Before the sun set that afternoon, I found myself dozing off in a movie theater, as my wife and kids laughed their way through The Grinch. The Christmas scenes of that movie and the inappropriately early Christmas decorations that we passed on the way there gave me a feeling that it was later than the middle of November. The fact that I had difficulty staying awake through the movie had little to do with the movie itself, and everything to do with being burned out from having spent the last six months trying to do as much fishing as possible without cutting into quality time with my family. I was fully aware that sleeping at 4 o'clock in the afternoon in a movie theater was probably not what my children considered quality time with Dad.

On the way home, my wife asked the question that for the past couple weeks I found myself answering in a somewhat defensive manner - "Are you fishing tomorrow?"

I knew for sure that I would not be heading back to the North Shore. I had information that there had been sporadically good shots of fish on the South Shore beaches between Shinnecock and Moriches, but I wasn't sure I would make the trip. The next morning held a variety of family obligations in store. It didn't seem fair to thrust the responsibilities on my wife alone. I understood, too, that she had grown tired from the season. "There's a good chance I'm done." I responded, realizing that a long stretch of very cold weather was to settle over the 50-degree waters within the next 36 hours.

A message on my answering machine would change my mind.

The afternoon's dropping tide had brought big blues and keeper bass to the beaches east of Moriches. My plan became to take care of the family stuff in the morning, and get to the beach in time for the 1:00 p.m. high-water turn.

I awoke the next morning feeling as if I should already be on the beach. I volunteered to go to the deli for coffee and pastries, knowing full well that the primary motive of the trip was to glance at a nearby North Shore beach, just in case some unanticipated blitz was going on. It was, but not on my side of the Island.

About 30 minutes before the first obligations of the day were to kick in, I got the call.

It was an almost delirious Capt. George Grosselfinger, who had traded his Orient Point charterboat, The 2nd Chance, for a surf rod a few weeks earlier.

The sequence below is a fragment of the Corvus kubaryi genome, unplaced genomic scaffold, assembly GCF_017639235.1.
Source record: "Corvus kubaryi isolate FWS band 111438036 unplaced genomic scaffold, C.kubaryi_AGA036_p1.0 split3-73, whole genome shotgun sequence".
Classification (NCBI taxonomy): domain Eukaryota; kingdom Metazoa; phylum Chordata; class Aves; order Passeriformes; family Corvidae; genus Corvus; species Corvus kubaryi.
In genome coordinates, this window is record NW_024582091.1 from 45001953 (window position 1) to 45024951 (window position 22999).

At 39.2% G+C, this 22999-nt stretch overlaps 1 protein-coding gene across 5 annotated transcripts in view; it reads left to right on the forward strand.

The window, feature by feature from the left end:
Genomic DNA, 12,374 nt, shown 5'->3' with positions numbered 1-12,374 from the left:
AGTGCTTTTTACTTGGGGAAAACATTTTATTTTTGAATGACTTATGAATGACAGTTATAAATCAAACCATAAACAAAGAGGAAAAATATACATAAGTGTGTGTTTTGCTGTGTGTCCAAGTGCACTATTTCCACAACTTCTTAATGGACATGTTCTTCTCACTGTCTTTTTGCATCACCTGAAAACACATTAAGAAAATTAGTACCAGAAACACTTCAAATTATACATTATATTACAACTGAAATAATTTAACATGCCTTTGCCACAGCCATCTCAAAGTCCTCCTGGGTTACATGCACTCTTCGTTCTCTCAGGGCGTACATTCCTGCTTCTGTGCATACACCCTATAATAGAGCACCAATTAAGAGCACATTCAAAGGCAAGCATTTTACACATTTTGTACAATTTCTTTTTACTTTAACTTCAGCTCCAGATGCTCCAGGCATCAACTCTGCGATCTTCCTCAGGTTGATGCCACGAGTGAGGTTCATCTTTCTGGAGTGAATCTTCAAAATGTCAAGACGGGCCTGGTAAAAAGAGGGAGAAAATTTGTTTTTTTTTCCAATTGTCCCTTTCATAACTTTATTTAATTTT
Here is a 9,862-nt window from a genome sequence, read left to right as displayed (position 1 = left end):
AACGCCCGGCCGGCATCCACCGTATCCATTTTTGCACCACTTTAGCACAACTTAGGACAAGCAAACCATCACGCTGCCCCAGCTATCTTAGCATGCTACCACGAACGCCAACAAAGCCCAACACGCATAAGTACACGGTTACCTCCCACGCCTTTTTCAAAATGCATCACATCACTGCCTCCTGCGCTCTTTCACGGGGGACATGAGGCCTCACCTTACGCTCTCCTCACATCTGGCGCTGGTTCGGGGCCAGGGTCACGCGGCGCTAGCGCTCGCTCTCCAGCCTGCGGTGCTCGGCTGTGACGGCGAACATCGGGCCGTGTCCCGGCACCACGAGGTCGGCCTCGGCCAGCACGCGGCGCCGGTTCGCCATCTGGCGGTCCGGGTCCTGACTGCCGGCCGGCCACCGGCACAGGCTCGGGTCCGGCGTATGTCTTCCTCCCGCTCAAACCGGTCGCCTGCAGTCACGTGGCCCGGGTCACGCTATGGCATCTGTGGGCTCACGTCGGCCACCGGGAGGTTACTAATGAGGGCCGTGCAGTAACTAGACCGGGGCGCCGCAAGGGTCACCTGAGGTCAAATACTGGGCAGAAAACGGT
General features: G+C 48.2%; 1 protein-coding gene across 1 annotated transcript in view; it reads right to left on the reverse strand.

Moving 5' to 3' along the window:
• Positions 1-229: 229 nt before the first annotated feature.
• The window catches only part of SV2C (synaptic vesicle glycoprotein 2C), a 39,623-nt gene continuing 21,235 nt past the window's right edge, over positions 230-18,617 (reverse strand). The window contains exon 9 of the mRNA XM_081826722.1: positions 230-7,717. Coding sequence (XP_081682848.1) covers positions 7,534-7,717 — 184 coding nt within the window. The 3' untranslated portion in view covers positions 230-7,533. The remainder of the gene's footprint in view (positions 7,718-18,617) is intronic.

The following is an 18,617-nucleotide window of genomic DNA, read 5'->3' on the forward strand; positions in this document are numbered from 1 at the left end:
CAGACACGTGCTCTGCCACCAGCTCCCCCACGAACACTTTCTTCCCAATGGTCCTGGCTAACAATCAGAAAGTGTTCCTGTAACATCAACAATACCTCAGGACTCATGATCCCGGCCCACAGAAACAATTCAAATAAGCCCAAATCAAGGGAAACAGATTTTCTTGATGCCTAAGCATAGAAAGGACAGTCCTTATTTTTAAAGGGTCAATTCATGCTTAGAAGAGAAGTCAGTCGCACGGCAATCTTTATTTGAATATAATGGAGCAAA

"John, they're all over the place!" he said. "I've already got three between 20 and 30 pounds! I'm somewhere near Westhampton. Call my cell phone when you get close."

My wife didn't have to hear the conversation. She knew by the look on my face that I would need to be institutionalized if I didn't leave the house immediately.

"Go ahead," she said. I'll take care of everything."

The 27-minute drive across the Island seemed like an eternity. On the way there, I was able to raise George on his cell phone. "The second groin! Fish breaking!" was all I could make out over the weak signal. I realized that my quickest route to the fish would be to leave my truck in a parking lot near the bridge and cut between the beach front hotels on foot.

That would have been impossible a few months ago. The lots would have been filled with luxury cars and my out-of-place truck probably would have ended up ticketed or towed, but the parking lots and upscale hotels were deserted now. I headed for an opening to the beach that I had used before and passed quickly through the ghost town of the rich and famous.

As I emerged from behind the dune grass, the scene was everything I'd hoped for. A huge flock of birds worked between the groins and quality bass acted like bluefish, slashing through schools of peanut bunker. George had already landed his fourth fish over 20 pounds as I ran in full gear to the surf line and fired a 1-ounce bucktail into the fray. A bass of about 12 pounds was a nice start. Within a few minutes, I was hooked up with one about twice that size. Over the next couple hours, 10- to 15-pound fish became the norm, and one more over 20 pounds also found my jig.

As the schools thinned, it seemed we could always find surface action, but one thing was very clear - these fish were moving west rapidly. As good as the day was, I had a feeling that the next day would be totally different. We were witnessing the Grand Finale of the 2000 surf season.

We saw some thrilling sights that afternoon. We found a thick school of bass and bunker packed in a hole next to a groin. By standing high up on the unusually steep beach slope, we were able to watch large bass flashing under the bunker in the gin-clear water. Our bucktails never stood a chance. On a few occasions, the bunker were pushed to the beach so hard that they ended up high and dry in the receding waves. It was not until five hours after I arrived that we finally ran out of boiling fish. Still, for those who arrived late and were not spoiled by the earlier mayhem, an occasional fish could be picked near the jetty tips.

As I got back to my truck at 4:00 p.m., I realized that I could make it to Cupsogue with enough time left to get in on some good action as the daylight faded. I arrived there to find a few sparsely scattered bunker schools and a handful of fish boils.

As the sun set, the cold made itself felt. I knew that despite all I had experienced during the day, this really could be the end of my season.

As I was walking away from the water's edge, a splash caught my eye. I turned and threw a bucktail in its direction. The sharp rap that followed meant a little more to me than the ones that came easier earlier in the day, and I was glad to feel that I had hooked up. I played this one a little slower and looked at it a little longer as I placed it back in the water and watched it swim away. I decided not to make any more casts. My day and the season would end with that fish.

Link to comment
Share on other sites

Create an account or sign in to comment

You need to register here in order to participate.

Create an account

Sign up for a new account in our community. It's easy!

Register a new account

Sign in

Already have an account? Sign in here.

Sign In Now

  • Create New...